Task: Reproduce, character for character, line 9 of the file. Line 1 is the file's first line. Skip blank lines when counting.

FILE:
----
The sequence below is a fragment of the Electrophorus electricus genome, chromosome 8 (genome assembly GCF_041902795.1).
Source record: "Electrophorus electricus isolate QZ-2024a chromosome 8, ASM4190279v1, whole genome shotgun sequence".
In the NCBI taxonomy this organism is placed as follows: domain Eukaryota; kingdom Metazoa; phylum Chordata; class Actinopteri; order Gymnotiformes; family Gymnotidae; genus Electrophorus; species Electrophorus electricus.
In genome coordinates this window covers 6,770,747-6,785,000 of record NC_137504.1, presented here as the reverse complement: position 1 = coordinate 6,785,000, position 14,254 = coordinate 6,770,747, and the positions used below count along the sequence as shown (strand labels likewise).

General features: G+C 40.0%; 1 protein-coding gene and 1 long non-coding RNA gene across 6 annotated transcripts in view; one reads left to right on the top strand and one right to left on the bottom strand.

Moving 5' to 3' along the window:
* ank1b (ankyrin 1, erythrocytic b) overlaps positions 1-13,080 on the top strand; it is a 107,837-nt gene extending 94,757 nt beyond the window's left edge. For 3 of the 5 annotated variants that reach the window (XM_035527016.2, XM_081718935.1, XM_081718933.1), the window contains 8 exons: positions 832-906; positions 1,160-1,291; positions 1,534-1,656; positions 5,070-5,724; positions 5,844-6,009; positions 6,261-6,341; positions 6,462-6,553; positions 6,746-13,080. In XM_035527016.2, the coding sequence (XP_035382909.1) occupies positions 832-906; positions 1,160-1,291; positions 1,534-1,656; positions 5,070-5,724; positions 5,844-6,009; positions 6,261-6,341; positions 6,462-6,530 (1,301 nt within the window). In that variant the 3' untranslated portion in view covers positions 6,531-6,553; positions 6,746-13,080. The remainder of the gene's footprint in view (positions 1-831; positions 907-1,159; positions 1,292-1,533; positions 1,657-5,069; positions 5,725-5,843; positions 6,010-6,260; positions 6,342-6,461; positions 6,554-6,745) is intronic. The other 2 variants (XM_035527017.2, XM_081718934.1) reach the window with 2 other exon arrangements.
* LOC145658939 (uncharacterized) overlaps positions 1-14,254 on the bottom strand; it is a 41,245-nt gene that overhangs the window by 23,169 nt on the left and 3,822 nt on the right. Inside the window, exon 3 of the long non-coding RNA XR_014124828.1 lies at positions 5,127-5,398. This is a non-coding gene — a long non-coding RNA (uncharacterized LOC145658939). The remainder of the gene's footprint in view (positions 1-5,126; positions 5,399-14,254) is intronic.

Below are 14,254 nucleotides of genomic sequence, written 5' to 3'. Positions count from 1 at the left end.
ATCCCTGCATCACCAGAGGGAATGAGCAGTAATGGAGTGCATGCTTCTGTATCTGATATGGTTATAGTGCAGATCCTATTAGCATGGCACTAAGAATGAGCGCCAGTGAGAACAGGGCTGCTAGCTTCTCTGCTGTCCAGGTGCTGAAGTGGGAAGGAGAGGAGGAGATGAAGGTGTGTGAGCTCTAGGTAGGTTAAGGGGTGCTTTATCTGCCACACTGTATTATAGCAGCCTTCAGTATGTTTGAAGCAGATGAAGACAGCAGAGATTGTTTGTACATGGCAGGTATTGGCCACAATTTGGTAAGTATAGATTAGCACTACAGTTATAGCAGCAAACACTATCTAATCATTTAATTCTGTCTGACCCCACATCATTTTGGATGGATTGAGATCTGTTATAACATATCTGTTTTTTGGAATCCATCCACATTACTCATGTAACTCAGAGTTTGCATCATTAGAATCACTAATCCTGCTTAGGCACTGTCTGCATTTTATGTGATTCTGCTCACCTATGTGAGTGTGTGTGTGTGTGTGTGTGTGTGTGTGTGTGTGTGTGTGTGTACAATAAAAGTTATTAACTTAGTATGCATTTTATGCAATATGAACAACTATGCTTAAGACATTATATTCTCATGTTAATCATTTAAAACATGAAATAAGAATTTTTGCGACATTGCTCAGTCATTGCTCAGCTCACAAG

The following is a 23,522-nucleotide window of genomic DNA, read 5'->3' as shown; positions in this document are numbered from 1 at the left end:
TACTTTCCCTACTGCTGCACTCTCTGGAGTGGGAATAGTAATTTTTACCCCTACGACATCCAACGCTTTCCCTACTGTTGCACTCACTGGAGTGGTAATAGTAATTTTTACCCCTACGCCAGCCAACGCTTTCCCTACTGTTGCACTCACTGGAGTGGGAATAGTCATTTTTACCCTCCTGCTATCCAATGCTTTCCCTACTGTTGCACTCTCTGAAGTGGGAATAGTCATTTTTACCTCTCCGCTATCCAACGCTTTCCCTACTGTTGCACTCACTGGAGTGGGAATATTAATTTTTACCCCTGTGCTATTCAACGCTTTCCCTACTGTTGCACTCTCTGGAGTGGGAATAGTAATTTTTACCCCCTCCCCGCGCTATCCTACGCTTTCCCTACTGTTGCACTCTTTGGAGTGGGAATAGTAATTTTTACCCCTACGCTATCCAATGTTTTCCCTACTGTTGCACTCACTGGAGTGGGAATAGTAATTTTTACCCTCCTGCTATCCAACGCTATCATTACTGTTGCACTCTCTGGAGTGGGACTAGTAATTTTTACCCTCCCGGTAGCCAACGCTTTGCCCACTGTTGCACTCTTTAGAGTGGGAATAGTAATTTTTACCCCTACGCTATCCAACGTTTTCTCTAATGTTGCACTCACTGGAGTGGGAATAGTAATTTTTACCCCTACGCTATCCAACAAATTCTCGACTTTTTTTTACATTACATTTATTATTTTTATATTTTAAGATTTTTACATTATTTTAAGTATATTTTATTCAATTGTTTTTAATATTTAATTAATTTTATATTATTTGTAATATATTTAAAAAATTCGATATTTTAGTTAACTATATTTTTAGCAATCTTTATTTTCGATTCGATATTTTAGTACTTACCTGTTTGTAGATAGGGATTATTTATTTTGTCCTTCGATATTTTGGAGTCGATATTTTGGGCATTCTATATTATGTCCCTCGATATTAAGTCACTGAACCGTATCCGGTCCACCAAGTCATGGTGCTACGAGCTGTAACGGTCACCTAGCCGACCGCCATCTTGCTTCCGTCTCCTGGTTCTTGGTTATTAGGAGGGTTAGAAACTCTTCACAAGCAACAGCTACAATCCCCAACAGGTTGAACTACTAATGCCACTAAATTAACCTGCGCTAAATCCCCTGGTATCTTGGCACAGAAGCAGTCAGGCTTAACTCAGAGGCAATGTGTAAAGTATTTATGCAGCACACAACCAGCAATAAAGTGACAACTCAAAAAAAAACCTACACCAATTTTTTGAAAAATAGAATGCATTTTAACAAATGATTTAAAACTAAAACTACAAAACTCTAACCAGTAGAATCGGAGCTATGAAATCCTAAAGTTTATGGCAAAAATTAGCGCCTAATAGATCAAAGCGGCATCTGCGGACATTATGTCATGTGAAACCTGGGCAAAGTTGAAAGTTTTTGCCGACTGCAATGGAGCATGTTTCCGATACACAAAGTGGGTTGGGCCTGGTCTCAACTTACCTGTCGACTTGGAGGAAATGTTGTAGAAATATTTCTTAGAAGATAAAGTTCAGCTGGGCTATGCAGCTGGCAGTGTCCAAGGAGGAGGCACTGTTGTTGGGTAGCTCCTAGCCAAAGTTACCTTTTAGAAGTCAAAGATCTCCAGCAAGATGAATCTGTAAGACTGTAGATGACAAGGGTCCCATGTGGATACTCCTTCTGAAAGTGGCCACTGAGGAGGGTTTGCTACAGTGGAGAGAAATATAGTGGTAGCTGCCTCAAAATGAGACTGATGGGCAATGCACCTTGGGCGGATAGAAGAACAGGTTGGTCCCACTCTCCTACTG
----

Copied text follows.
Below are 14,254 nucleotides of genomic sequence, written 5' to 3'. Positions count from 1 at the left end.